Z drogi twórcy. Ku metafizyce źródła

Marek Kazimierz Siwiec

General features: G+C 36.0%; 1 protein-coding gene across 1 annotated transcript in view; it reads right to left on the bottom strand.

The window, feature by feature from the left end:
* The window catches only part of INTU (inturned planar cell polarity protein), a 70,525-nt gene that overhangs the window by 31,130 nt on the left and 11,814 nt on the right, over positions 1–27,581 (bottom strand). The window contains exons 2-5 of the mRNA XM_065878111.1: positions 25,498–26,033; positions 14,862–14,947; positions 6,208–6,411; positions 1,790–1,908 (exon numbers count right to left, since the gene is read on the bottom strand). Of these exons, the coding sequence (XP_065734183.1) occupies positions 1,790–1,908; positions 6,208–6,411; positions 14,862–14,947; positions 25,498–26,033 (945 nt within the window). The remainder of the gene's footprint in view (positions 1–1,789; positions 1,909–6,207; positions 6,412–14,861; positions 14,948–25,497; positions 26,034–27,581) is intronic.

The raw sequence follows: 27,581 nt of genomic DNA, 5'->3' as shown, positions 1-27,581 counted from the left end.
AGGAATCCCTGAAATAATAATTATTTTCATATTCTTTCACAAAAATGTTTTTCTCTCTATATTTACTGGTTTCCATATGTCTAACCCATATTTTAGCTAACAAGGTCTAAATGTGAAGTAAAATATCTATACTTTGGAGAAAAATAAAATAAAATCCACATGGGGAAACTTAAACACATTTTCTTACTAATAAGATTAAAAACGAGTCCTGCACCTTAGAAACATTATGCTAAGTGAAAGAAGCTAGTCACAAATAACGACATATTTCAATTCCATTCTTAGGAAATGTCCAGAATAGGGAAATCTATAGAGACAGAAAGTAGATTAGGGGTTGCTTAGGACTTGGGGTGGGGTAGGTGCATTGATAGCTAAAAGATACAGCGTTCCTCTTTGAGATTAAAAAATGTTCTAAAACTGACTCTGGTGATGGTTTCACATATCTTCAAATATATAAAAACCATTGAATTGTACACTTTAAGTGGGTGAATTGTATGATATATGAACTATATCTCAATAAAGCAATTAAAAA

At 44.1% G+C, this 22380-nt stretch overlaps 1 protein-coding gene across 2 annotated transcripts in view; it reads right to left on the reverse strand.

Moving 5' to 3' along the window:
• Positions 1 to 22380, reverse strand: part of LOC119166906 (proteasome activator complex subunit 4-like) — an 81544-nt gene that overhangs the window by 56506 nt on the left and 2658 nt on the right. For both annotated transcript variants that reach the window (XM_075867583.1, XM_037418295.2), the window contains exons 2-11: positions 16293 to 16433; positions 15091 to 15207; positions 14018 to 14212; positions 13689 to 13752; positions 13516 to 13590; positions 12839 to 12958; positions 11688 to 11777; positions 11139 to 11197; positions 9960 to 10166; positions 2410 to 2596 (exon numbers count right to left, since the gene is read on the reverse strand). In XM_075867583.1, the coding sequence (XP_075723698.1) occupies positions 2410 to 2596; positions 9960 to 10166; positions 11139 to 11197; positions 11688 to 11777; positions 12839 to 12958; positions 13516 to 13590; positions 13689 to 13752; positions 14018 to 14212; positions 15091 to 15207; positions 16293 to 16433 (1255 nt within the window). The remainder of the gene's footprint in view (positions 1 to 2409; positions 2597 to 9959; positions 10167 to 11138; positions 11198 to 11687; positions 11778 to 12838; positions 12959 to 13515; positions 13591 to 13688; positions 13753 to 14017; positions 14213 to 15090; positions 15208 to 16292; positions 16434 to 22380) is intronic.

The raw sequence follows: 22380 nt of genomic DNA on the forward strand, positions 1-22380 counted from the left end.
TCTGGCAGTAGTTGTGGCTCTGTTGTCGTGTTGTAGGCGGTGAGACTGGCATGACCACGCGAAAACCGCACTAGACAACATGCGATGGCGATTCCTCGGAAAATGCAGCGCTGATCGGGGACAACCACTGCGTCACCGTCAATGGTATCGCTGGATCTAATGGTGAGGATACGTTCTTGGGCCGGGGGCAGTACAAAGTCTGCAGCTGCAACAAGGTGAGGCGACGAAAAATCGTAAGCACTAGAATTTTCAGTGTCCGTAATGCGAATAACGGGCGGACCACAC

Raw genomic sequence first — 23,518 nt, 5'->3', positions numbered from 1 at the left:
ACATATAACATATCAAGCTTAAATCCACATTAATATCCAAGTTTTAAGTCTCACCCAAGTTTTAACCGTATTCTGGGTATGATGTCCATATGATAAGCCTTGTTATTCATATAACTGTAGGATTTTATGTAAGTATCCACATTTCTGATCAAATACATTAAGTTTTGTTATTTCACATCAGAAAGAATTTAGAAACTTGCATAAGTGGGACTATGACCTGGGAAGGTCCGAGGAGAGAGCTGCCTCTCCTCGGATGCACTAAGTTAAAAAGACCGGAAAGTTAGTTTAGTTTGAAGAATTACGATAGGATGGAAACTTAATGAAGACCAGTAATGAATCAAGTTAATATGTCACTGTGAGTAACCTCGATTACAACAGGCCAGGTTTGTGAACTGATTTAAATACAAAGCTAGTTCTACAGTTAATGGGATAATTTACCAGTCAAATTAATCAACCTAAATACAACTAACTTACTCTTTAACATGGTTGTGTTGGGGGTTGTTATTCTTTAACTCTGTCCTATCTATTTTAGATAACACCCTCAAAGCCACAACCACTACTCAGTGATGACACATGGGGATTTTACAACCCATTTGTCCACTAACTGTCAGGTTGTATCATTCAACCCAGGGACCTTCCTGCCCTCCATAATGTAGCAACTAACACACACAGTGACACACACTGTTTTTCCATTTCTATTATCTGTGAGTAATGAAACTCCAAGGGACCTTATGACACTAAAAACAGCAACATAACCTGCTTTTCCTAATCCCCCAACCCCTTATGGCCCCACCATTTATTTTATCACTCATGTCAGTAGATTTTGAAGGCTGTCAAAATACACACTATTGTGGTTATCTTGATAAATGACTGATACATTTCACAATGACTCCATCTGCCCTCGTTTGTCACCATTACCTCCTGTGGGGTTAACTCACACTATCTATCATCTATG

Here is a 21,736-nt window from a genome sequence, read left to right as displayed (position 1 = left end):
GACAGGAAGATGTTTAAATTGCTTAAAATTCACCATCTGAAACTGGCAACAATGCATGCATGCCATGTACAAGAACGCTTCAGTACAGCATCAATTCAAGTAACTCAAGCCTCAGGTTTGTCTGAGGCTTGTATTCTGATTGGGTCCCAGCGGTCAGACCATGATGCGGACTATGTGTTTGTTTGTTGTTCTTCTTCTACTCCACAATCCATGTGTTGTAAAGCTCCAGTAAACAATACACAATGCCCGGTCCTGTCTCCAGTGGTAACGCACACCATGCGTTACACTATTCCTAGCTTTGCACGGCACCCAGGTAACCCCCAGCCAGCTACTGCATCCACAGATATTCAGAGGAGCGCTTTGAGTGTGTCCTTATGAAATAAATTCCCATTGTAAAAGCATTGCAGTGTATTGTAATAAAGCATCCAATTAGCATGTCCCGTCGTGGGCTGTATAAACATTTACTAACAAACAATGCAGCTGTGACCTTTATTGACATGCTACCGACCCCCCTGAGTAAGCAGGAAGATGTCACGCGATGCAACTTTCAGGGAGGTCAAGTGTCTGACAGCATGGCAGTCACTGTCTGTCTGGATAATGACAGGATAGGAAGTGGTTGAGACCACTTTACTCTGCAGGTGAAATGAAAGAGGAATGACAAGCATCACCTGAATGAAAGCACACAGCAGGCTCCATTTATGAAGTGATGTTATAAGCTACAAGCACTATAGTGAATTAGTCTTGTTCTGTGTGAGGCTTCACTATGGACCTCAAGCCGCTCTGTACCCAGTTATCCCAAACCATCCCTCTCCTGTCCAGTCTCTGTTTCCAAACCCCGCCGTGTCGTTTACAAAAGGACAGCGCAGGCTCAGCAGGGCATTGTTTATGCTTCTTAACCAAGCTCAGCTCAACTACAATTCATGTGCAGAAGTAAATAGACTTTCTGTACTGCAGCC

In the essay, the author undertakes considerations on questions and problems connected with: the creator and creation, the pathway of the creator and the coign of vantage adopted. The author shows the pivotal features of this existential philosophical concept of the creator’s pathway. The essay is given by the author a motto – a poem by Cyprian Kamil Norwid entitled Narcyz (Narcissus). Addressing the poem, the author considers the signification of the vibrating silhouette of Narcyz (Narcissus) when mirrored (reflected) in water. In the vibrating, a special pulsating of the sources of creation is recognizable. The vibrating is, according to the author, the appearance of the creator’s being-towards-the- creative-source departing from the mere sources of creation. The vibrating silhouette of Narcyz (Narcissus), in turn, makes for the recognition of the specifics of the creator’s being-on-the-pathway. The main motive of the considerations is the character of the sources connected with creating, i.e., them being two-fold and to be distinguished as the sources of creation and the creative sources. Two metaphorical images are adduced in this context: that of “The Child and the Source” and that of “The Child and the Mirror”. The sources that pulsate in the wood and on the meadows are compared by the author to the sources of creation. On the contrary, the hardly accessible sources of brooks and rivers, hidden in the high hills and in the mountains represent the creative sources. The creator’s pathway leads from the former to the latter. According to the author, the important role on the creative pathway is played by vison (the creator’s being a visionary) as a factor that directs the pathway of the creator. Vision is a link and meditates between the sources of creation and the creative source. The symbolic and reflective compliment of the vision is mission – a link joining the vision and the objective of the creator. Mission accompanies the vision and – as the author claims – somehow emerges from it. It represents the objective of the creator referring to the divine. The author – both a poet and philosopher – uses the typical Socratic metaphor of the essence of philosophizing understood as the art of midwifery – téchne maieutiké (τέχνη μαιευτική). A midwife delivers a baby; a poet delivers, as it were, himself and this because of – as the author asserts – understanding and pursuing the creative process. Other thinkers quoted in this context by M.K. Siwiec with the predilection are Arthur Schopenhauer and Friedrich Nietzsche. The author points out that in Schopenhauer the pathway of the creator is connected with the problem of the esthetic contemplation, genius, the work of art, beauty and loftiness. Schopenhauer uses the symbol of the sunlight to describe the cognitive abilities of a genius and to characterize his pathway, which could be thus called that of a creator. The opposite of it was the symbol of lighthouse and the pathway of ordinary men. Contrary to them, treading as cautiously as to protect themselves, a genius undertakes the risk of entering the world displayed before his eyes. The world shows numerous possibilities possibly used by a creator when accomplishing his work. In Nietzsche, as the author claims, not only the creative process and the works of art do appear on the pathway of the creator, but something more in addition, viz. the regeneration of the creator or self-burning and rising from ashes. The creator’s pathway, since leading from the sources of creation and the creative sources, joins them both. M.K. Siwiec asks the following question: “What is, then, that reflected beaming of the creative source and encompassing the sources of creation?” and refers to Plato. In the symbol of the man carrying a mirror, the fact that the mirror is just carried about is pointed out. The mirror is directed first to the sun and to the sky, next, to the earth, then, to who carries it and the other living creatures, and eventually, to utensils and plants as well as other things. The author draws attention to those particular reflections of the light beams, thrown, as it were, into the creator’s eyes by the creative source. For, art is a mirror that reflects the light or luster of the creative source.

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